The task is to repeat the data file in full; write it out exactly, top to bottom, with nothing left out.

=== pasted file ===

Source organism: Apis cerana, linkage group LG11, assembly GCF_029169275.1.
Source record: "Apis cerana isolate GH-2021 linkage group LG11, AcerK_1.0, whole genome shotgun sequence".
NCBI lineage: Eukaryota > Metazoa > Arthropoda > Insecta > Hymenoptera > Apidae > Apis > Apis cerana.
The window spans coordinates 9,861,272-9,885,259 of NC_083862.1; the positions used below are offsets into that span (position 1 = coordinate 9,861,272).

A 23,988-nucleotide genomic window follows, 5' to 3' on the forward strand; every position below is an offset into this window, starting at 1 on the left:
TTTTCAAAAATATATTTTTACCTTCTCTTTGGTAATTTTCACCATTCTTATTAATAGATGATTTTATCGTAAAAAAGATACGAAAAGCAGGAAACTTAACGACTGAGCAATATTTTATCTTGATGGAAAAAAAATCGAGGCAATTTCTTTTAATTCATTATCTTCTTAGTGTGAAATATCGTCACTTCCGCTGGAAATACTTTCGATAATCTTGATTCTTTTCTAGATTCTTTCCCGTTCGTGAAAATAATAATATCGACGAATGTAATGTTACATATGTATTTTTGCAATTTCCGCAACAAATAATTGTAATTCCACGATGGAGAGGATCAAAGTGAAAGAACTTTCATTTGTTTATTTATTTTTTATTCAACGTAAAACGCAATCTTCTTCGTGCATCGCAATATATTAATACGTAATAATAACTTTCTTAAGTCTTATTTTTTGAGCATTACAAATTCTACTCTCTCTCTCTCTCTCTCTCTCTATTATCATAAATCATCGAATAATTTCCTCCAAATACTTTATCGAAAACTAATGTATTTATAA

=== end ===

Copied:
Source organism: Apis cerana, linkage group LG11, assembly GCF_029169275.1.
Source record: "Apis cerana isolate GH-2021 linkage group LG11, AcerK_1.0, whole genome shotgun sequence".
NCBI lineage: Eukaryota > Metazoa > Arthropoda > Insecta > Hymenoptera > Apidae > Apis > Apis cerana.
The window spans coordinates 9,861,272-9,885,259 of NC_083862.1; the positions used below are offsets into that span (position 1 = coordinate 9,861,272).

A 23,988-nucleotide genomic window follows, 5' to 3' on the forward strand; every position below is an offset into this window, starting at 1 on the left:
TTTTCAAAAATATATTTTTACCTTCTCTTTGGTAATTTTCACCATTCTTATTAATAGATGATTTTATCGTAAAAAAGATACGAAAAGCAGGAAACTTAACGACTGAGCAATATTTTATCTTGATGGAAAAAAAATCGAGGCAATTTCTTTTAATTCATTATCTTCTTAGTGTGAAATATCGTCACTTCCGCTGGAAATACTTTCGATAATCTTGATTCTTTTCTAGATTCTTTCCCGTTCGTGAAAATAATAATATCGACGAATGTAATGTTACATATGTATTTTTGCAATTTCCGCAACAAATAATTGTAATTCCACGATGGAGAGGATCAAAGTGAAAGAACTTTCATTTGTTTATTTATTTTTTATTCAACGTAAAACGCAATCTTCTTCGTGCATCGCAATATATTAATACGTAATAATAACTTTCTTAAGTCTTATTTTTTGAGCATTACAAATTCTACTCTCTCTCTCTCTCTCTCTCTCTATTATCATAAATCATCGAATAATTTCCTCCAAATACTTTATCGAAAACTAATGTATTTATAA